Airmic

From risk technician to strategic influencer: high fliers prepare for leadership roles

Risk professionals must develop skills a computer can’t replace, members hear as Airmic's flagship Risk Leadership Programme kicks off; 2018 course opens for applicants

Future risk leaders cannot rely on technical skills alone and must ensure they actively broaden their skillset in order to succeed, according to delegates at Airmic's first ever Risk Leadership Programme, which began last month.

The one year course, run by Cass Business School, is targeted at ambitious senior risk professionals looking to take their career to the next level. It aims to develop the delegates' leadership skills, hone their ability to think and communicate strategically, and broaden their business acumen.

"The way the risk profession is changing, if you can't translate your technical background to the decision-making table, then risk management will be left out of the conversation," according to one delegate, Jonathan Blackhurst, head of risk management at Capita. "This sort of training can be a life-saver for a risk manager's career development and is hopefully the direction the profession as a whole is moving in."

Places now open for Airmic's 2018 Risk Leadership Programme!

Do you aspire to be in the next generation of risk leaders? Are you looking to develop your non-technical skills to make the leap from risk technician to strategic influencer?

Airmic's flagship 2018 Risk Leadership Programme, taught by Cass Business School, is now open for applicants!

The objective is to provide Airmic's high fliers with the capability to take on risk leadership roles. The twelve month programme will provide its members with bespoke training, mentoring and personal development to move their career to the next level.

For more information, click here.

"Risk management is a mix of science and art"

Georgina Oakes, research and development manager at Airmic and also a participant on the course, agrees. "Some risk roles are certainly threatened. Risk management is a mix of science and art. As artificial intelligence and data analytics take over the 'science', the 'art' becomes ever more important. This means going beyond risk registers and insurance purchase, and learning the skills a computer can't replace - in other words judgement, analysis and communication. That is at the heart of this course."

Most of the delegates have 10-15 years' risk management experience and are typically looking to make the move from senior risk manager to a leadership role. Mr Blackhurst, for example, reports into the head of risk and compliance. "I have access to the decision making in the business, but I don't always feel comfortable in those environments. My aim for this course is to close that gap; it could make a huge difference to my role."

"As a profession we are still stuck in our bubble"

Historically, the risk profession has attracted professionals with a strong technical background and quantitative skills. While these remain important tools for any risk manager, it has led to a tendency for risk departments to operate in a silo and is increasingly considered inadequate for the risk needs of a modern business.

Evidence suggests this is changing, as demonstrated by the Airmic members on the Risk Leadership Programme: "There is only so much a spreadsheet can tell you," says Karla Cruickshanks, risk and business continuity manager at DLA Piper. "In my experience, only by talking to people, being curious, understanding the business, can you really understand the risk. This is the aspect of risk management that I love, but as a profession, we definitely need to develop in this area."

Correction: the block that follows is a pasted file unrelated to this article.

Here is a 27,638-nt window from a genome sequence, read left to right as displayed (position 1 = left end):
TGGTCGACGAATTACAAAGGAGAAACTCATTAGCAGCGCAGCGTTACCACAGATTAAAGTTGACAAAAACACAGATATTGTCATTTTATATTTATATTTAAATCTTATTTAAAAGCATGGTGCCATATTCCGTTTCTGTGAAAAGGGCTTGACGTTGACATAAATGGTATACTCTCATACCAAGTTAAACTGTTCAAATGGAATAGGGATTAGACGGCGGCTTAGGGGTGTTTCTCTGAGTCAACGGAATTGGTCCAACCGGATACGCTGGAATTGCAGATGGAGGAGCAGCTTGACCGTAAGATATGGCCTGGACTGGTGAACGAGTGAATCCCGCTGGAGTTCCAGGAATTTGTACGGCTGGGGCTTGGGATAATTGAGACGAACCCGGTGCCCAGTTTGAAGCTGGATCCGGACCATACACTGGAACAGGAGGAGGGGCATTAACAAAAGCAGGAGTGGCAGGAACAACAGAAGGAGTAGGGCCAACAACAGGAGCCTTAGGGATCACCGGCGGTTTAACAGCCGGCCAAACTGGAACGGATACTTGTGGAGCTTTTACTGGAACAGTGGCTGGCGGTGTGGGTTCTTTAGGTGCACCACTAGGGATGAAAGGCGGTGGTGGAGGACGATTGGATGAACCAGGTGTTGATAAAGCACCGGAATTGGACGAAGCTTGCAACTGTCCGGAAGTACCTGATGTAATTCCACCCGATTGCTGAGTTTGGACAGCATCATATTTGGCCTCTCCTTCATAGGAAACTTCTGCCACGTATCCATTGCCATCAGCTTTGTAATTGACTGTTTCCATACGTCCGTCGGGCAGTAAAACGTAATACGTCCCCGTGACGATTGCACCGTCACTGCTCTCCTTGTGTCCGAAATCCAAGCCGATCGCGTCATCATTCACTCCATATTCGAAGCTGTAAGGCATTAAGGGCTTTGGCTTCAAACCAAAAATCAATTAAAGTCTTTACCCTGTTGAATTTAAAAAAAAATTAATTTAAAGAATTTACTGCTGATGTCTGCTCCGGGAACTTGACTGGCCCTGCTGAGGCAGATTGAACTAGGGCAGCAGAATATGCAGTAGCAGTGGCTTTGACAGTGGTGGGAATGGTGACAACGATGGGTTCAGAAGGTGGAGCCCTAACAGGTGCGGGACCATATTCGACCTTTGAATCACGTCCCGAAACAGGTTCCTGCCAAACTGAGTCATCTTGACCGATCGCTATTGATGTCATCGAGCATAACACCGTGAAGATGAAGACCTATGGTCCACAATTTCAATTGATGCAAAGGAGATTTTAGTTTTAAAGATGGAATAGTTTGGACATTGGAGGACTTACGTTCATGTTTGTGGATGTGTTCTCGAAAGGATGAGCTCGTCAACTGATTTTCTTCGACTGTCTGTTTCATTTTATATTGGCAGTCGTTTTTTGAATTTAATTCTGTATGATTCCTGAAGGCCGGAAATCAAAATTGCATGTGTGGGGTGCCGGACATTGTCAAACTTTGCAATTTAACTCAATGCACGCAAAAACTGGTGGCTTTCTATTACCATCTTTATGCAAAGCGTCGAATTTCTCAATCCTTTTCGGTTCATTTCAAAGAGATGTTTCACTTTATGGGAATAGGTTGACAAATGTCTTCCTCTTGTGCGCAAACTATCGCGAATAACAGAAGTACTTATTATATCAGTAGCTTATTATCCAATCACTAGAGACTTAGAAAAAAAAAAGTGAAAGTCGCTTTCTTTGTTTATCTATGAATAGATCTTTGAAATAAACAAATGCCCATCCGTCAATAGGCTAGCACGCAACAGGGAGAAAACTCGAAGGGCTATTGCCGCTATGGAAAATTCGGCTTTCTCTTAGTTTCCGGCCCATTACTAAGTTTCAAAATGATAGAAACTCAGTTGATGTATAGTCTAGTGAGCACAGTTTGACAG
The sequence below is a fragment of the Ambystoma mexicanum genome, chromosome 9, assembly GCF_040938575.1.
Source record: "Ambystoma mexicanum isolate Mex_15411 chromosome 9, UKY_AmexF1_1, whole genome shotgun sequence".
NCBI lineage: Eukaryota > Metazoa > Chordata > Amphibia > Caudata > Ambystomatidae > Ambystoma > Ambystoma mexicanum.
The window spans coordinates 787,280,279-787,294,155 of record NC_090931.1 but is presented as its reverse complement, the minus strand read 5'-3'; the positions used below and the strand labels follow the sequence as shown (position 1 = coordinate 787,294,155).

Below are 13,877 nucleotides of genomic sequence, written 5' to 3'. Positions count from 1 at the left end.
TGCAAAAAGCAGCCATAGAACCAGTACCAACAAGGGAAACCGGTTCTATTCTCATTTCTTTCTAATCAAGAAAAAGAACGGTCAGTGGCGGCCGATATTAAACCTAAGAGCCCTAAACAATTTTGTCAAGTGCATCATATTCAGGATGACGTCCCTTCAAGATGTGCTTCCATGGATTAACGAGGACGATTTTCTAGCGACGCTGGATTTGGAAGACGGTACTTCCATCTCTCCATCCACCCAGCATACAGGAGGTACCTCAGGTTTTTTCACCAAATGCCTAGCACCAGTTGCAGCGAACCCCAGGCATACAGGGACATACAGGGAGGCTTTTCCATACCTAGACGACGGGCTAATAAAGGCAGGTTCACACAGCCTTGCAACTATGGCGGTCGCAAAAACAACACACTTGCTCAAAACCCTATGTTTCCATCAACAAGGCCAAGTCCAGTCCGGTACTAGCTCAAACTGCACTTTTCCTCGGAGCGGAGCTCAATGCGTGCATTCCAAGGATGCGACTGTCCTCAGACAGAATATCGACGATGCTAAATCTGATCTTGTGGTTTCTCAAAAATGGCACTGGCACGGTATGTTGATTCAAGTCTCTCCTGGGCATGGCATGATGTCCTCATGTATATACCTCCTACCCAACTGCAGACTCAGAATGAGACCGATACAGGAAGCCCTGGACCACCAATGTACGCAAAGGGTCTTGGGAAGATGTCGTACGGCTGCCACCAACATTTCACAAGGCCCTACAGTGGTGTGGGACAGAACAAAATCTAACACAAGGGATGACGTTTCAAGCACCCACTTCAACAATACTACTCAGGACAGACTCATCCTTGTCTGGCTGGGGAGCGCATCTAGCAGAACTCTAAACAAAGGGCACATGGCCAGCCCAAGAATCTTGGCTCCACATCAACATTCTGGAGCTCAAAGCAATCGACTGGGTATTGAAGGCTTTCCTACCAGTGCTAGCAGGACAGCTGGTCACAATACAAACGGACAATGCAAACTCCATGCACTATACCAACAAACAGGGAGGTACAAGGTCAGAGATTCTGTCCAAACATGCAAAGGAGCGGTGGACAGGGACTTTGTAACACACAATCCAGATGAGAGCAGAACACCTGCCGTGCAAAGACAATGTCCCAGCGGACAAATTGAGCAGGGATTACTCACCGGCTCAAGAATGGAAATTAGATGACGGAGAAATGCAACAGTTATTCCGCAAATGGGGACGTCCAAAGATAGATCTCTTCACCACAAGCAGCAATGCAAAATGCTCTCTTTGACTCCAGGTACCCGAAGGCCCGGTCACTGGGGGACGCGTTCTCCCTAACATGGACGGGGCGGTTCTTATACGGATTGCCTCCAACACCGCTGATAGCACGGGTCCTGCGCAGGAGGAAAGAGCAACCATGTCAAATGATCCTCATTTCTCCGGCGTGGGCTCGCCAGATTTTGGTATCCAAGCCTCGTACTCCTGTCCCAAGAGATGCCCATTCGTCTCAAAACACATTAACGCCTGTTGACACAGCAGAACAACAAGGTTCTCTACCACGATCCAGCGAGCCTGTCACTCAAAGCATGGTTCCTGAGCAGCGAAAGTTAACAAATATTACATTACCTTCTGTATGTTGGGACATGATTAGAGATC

Karla Cruickshanks - risk and business continuity manager, DLA Piper

She adds: "Everyone on the leadership course is dynamic and keen to broaden their perspective. I think this approach is working its way through the profession, but we still have a tendency to be stuck in our own bubbles."

"It forces you to self-reflect and understand your own skills"

The Risk Leadership Course is currently the only one of its kind in the UK. One of its distinguishing features is the bespoke nature of the content. "This is not just another workshop," says Ms Oakes. "It's designed to support individuals on a personal level - it is tailored to each delegates' own needs."

For example, each participant is assigned a mentor based on their personal criteria. They will also undergo "360 degree feedback" by business coaching experts Purely People - a hard hitting assessment based on a confidential questionnaire conducted by colleagues, line managers and direct reports. Each delegate sees how other people view their performance at work and receives a 90 minute personal analysis session to discuss their results.

"It is a course that is designed to further both your professional and personal development, and that was one of the aspects that appealed to me," agrees Ms Cruickshanks of DLA Piper. "It forces you to self-reflect and understand your own strengths and weaknesses as a professional. As a group, we are all at a threshold in our careers, so this is really helpful for making the next career decisions."

The first course is still in its infancy but, according to Ms Oakes, it has received exceptional feedback from delegates so far: "There is a real buzz around it, the group is very excited," she says. And as Mr Blackhurst reflects: "Everyone, whether it's FERMA, business schools or consultants, has been saying the risk profession has a skills gap to plug, so it's good to see Airmic taking the lead on this issue."